by Roderick Conway Morris

| | | | | | | | | | | | |

Venice perfects its American accent

By Roderick Conway Morris
VENICE 1 September 2004


Just over a decade ago, Gillo Pontecorvo, on becoming artistic director of the Venice Film Festival, began to welcome back Hollywood productions, after a period when the world's oldest event of its kind had become so rarified that even film followers with arty inclinations had afterward found themselves gasping for the fetid air of a commercial movie theater and a dose of cinematic fast food.

This wooing of America has continued since, through three subsequent directors, and has reached a new high under the latest incumbent, Marco Müller, formerly a director of the Locarno film festival, whose appointment was confirmed only this April after the usual extended political wrangling. Müller, 51, was born in Rome of an Italian-Swiss father and Italian-Brazilian-Greek-Egyptian mother. Since 2000 he has produced and co-produced a number of films, shot in locations as diverse as Brazil, Tajikistan, the Ivory Coast and China.

At this year's festival, the 61st, there are a score of American films in various categories, only a couple fewer than those made in Italy. Three films from each country have made it into competition.

The festival opens Wednesday, with Steven Spielberg's out-of-competition 'The Terminal,' starring Tom Hanks and Catherine Zeta-Jones. The film is loosely based on the story of Merhan Karimi Nasseri, who has spent the last 16 years parked on a bench in Terminal 1 of Paris's Charles de Gaulle airport, claiming (in the face of the facts, apparently) that he is stateless. The festival closes on Sept. 11 with a showing of Otomo Katsuhiro's 'Steamboy,' inspired by the invention of the steam engine and billed, with its budget of $22 million, as the most expensive animation ever made.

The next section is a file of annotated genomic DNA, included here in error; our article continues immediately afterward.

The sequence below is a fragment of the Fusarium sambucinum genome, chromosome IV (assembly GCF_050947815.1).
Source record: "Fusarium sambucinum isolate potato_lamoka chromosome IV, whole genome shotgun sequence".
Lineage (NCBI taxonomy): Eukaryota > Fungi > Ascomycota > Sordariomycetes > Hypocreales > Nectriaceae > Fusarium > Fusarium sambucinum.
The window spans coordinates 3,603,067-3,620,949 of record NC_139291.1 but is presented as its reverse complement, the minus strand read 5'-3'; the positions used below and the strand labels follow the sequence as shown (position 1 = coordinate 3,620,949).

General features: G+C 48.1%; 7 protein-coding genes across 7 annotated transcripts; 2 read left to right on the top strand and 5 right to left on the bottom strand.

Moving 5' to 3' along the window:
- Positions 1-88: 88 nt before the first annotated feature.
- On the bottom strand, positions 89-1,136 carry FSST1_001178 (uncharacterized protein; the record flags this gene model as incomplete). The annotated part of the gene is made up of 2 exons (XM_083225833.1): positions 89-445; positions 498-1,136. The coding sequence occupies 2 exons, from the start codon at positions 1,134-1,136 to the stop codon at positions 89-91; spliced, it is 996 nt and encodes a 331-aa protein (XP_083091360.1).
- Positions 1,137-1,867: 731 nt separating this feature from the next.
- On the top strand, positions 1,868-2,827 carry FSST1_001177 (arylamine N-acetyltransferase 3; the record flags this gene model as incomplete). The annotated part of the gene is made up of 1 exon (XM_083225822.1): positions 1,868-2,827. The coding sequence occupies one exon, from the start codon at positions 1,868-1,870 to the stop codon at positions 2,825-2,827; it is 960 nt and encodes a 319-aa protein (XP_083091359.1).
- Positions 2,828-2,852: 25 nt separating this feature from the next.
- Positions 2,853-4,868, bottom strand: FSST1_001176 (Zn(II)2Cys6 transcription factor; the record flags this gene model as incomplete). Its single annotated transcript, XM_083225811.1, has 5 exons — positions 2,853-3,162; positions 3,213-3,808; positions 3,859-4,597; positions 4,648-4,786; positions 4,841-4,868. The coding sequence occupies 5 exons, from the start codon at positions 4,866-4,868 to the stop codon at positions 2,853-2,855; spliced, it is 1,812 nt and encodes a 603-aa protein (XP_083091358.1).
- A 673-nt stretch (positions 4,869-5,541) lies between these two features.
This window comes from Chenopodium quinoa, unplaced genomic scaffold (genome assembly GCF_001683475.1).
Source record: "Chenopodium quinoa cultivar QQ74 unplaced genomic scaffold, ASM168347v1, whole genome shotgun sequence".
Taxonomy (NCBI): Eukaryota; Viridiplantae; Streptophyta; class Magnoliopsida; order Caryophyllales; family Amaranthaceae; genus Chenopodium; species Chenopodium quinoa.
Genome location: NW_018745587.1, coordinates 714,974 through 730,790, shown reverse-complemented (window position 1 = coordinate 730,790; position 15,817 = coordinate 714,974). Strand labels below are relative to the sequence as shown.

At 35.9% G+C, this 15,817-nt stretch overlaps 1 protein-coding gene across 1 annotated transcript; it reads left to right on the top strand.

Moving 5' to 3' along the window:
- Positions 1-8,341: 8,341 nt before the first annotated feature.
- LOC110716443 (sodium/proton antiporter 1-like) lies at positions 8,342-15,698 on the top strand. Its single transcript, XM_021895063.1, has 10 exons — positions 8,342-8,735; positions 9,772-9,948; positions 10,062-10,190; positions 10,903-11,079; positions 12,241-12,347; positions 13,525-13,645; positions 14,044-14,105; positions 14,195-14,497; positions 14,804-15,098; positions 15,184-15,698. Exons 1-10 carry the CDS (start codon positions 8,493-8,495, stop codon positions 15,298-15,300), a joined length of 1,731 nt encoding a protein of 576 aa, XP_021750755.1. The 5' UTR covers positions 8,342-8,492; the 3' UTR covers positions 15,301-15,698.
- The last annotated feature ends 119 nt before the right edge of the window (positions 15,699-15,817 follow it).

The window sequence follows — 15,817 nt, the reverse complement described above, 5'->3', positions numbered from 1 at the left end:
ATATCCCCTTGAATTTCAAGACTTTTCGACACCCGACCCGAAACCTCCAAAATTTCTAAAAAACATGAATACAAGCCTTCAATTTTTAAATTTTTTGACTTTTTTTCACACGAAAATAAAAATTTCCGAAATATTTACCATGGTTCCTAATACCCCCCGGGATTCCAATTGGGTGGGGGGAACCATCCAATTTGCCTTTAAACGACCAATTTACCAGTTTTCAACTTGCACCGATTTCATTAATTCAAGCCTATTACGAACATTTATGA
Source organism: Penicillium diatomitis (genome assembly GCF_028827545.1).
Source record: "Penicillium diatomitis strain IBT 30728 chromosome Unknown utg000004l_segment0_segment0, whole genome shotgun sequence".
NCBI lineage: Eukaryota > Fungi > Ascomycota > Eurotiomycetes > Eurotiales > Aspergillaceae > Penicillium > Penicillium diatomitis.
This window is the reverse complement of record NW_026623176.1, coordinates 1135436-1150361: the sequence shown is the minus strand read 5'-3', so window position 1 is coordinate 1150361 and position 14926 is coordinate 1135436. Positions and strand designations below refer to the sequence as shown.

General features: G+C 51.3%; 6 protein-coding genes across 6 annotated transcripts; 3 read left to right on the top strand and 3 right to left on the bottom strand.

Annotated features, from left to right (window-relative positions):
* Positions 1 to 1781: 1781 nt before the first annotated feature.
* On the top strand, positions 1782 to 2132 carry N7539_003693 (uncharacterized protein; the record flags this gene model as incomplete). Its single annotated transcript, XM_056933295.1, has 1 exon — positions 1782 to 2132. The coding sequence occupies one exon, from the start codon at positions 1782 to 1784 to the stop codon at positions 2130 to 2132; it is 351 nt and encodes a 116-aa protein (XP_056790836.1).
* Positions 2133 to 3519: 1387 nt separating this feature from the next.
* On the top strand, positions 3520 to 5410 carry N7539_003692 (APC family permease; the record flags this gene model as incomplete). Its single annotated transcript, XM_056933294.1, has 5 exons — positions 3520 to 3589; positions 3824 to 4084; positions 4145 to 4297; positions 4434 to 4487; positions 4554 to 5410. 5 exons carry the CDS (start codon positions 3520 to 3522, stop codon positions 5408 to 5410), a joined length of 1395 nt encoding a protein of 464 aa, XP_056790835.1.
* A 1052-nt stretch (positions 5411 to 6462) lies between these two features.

An additional special closing event will be the world premier of Victoria Jenson and Bibo Bergeron's 'Shark Tale,' an animation in which the denizens of the deep have to contend with a befinned mafia, with the voices of Robert De Niro, Martin Scorsese, Renée Zellweger and others. This will take place in St. Mark's Square, with members of the cast present (presuming the piazza is not flooded with an unseasonable, but not impossible, 'acqua alta,' or high tide).

De Niro's visit should coincide with the conferring on him of Italian citizenship. The De Niro - or Di Niro at the time - great-grandparents came from the poor region of Molise, which experienced greater emigration per square kilometer than any other part of Italy, greater even than from Sicily and Calabria. Although Molise and its emigrants were never noted for their criminal tendencies, the American 'Order of the Sons of Italy,' which claims to be the oldest representative body of Italians in the United States, has called on Prime Minister Silvio Berlusconi to deny the actor the honor on the grounds that he has spent much of his career playing mobsters and giving a thoroughly bad impression of upright, law-abiding Italian-Americans. His latest role in 'Shark Tale' will surely only rub salt in the wound.

This year's organizers have reputedly spent lavishly on giving the Palazzo del Cinema, where the gala screenings take place, a facelift, designed by the Austrian architect Matteo Thun with his Italian colleague Dante Feretti. It includes 60 'near life-size' gilded lions on plinths - an expensive undertaking given that the entire site is scheduled for re-development. Yet another attempt is being made to persuade stars, guests and audience at the Palazzo screenings to don 'lo smoking,' as tuxedos are referred to here in imitation of French parlance.